Some of these scripts also rely on hooking into bashrc, or placing symbolic links to places like ~/. or /usr/local/bin in a way that was also a bit inflexible and hard to manage. I had a “bootstrap” script that theoretically set everything up right, but it was a bit one-shot and hard to test.

It occurred to me that what I really needed was to be able to split these utilities into individual git repos, install/remove them easily, and have some hooks execute when they were installed/removed. The install hook could manage the creation of symbolic links, and generally hook into bash, git, or whatever. The remove hook could do the reverse, making sure that each individual bit of support could be uninstalled without leaving a mess behind.

This Is Sounding Familiar

At some point I realised that an easy way to add/remove projects (based in git repos), and an easy way to add/remove my personal tools (also based in git repos), was basically the same problem.

Being able to run hooks whilst doing so, and being able to choose where the local copy ended up (somewhere obvious like ~/Projects/ for the former, somewhere more hidden like /usr/local/share/ for the latter) was a feature that could be useful in both cases, and was in any case a per-package kind of setting.

So in summary, I needed a kind of package manager like Homebrew or npm, that wasn’t tied to a particular tools ecosystem or OS platform.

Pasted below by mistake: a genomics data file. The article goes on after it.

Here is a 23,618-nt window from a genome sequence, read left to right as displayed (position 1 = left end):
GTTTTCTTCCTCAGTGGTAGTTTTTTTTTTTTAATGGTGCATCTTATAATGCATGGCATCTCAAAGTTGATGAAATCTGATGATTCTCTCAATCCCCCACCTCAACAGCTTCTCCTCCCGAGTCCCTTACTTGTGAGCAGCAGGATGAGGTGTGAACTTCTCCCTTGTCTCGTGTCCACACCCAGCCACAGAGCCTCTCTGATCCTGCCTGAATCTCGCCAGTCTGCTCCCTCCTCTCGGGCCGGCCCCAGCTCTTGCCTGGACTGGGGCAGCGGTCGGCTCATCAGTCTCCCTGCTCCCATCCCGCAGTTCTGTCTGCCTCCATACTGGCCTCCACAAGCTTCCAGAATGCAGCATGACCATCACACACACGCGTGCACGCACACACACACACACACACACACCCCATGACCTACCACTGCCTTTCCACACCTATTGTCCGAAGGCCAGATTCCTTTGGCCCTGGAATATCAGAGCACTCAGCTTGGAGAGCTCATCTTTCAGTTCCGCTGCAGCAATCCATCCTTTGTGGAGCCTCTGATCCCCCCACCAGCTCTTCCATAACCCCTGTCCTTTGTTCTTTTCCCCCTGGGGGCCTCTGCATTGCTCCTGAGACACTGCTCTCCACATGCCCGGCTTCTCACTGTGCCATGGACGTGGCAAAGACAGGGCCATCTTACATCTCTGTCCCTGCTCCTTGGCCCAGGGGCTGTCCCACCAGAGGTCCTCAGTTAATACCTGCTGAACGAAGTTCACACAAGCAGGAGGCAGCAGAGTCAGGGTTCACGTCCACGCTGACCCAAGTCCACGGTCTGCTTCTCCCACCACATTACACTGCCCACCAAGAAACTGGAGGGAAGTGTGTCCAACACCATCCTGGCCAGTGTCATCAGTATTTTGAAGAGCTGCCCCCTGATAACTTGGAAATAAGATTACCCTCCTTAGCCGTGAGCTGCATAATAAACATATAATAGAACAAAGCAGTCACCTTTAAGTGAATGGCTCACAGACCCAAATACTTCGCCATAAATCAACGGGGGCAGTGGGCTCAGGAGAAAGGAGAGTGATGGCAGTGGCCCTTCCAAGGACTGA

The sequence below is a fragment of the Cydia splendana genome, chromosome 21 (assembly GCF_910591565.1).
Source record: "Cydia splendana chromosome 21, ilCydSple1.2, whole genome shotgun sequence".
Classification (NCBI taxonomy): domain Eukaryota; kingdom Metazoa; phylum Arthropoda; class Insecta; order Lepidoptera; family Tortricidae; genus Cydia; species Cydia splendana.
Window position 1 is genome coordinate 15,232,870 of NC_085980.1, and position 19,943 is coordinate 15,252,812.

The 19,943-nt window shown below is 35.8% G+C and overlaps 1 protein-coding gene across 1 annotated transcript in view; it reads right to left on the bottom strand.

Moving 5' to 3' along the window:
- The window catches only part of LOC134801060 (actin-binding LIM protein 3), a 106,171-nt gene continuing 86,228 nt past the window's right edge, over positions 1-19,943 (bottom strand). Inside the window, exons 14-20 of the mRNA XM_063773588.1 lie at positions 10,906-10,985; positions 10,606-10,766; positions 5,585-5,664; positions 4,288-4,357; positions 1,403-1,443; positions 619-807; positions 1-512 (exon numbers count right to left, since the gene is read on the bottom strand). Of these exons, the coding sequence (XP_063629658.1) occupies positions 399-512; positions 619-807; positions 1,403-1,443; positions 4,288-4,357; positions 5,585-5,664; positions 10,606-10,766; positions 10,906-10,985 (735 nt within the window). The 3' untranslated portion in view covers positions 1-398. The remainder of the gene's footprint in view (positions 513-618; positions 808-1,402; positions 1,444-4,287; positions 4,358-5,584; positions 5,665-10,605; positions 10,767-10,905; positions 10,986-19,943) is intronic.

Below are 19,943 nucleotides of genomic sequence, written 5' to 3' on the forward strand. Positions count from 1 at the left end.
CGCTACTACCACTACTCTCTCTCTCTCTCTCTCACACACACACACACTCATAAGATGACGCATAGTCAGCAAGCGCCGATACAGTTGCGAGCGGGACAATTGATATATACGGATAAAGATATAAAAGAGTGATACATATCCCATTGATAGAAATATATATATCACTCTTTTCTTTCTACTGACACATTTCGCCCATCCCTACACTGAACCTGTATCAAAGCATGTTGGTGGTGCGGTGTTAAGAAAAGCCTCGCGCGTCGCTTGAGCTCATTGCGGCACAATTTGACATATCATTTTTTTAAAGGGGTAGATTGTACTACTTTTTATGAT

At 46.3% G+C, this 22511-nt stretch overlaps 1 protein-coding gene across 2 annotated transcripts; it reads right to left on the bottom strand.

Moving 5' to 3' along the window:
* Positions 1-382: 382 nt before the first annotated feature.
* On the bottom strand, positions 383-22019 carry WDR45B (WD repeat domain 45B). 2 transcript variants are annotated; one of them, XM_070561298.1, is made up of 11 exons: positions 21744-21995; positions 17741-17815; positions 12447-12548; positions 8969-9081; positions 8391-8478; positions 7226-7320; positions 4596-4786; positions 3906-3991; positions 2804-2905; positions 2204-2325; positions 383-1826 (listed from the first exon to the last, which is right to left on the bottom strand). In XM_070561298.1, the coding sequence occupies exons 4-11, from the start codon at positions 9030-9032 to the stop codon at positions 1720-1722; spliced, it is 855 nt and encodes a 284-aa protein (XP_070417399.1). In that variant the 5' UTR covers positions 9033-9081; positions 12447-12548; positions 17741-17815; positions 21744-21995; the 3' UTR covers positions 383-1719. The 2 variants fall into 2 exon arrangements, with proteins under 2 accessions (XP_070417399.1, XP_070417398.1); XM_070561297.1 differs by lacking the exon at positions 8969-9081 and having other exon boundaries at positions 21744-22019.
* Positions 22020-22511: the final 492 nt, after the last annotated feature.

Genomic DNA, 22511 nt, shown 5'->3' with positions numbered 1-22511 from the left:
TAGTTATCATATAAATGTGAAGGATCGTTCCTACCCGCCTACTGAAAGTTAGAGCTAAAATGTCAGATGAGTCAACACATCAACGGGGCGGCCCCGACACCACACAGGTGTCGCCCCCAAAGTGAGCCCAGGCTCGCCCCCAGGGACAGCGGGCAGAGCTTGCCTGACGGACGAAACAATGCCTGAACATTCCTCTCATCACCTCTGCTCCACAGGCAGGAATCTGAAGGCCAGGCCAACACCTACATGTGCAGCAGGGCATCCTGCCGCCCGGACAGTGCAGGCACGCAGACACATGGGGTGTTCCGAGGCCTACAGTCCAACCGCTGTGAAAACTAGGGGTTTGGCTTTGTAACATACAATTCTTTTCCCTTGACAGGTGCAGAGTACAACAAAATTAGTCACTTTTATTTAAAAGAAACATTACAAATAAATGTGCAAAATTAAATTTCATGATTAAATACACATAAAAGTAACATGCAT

Thus was born Project #4: xpkg.

I wanted to work on this on both platforms, hence I needed the Atom Swift stuff for it. I also wanted to build some features into it that required a more complex build system than SPM is capable of. Thus I needed Builder.

Four Projects Doesn’t Sound To Bad

So all of this is really just a long winded way of talking what I’m currently working on / playing with.

The game is on hold for now (mostly because of the time I’m spending in Linux), but I plan to get back to it when I’ve built out some infrastructure. At the very least, I intend to modularise it in a way that allows most of the code to be built and tested across both platforms.

The Atom/Swift stuff needs work, but I’m kind of using it, so evolving it slowly.

I’m nibbling away at various aspects of Builder, mostly as a result of using it.

The thing I’m spending more time on right now is xpkg - which of course uses Builder for it’s build, and which (in Linux at least), I’m using Atom to work on.

These four projects are up at the top of a pyramid, but inevitably there’s more clutter underneath.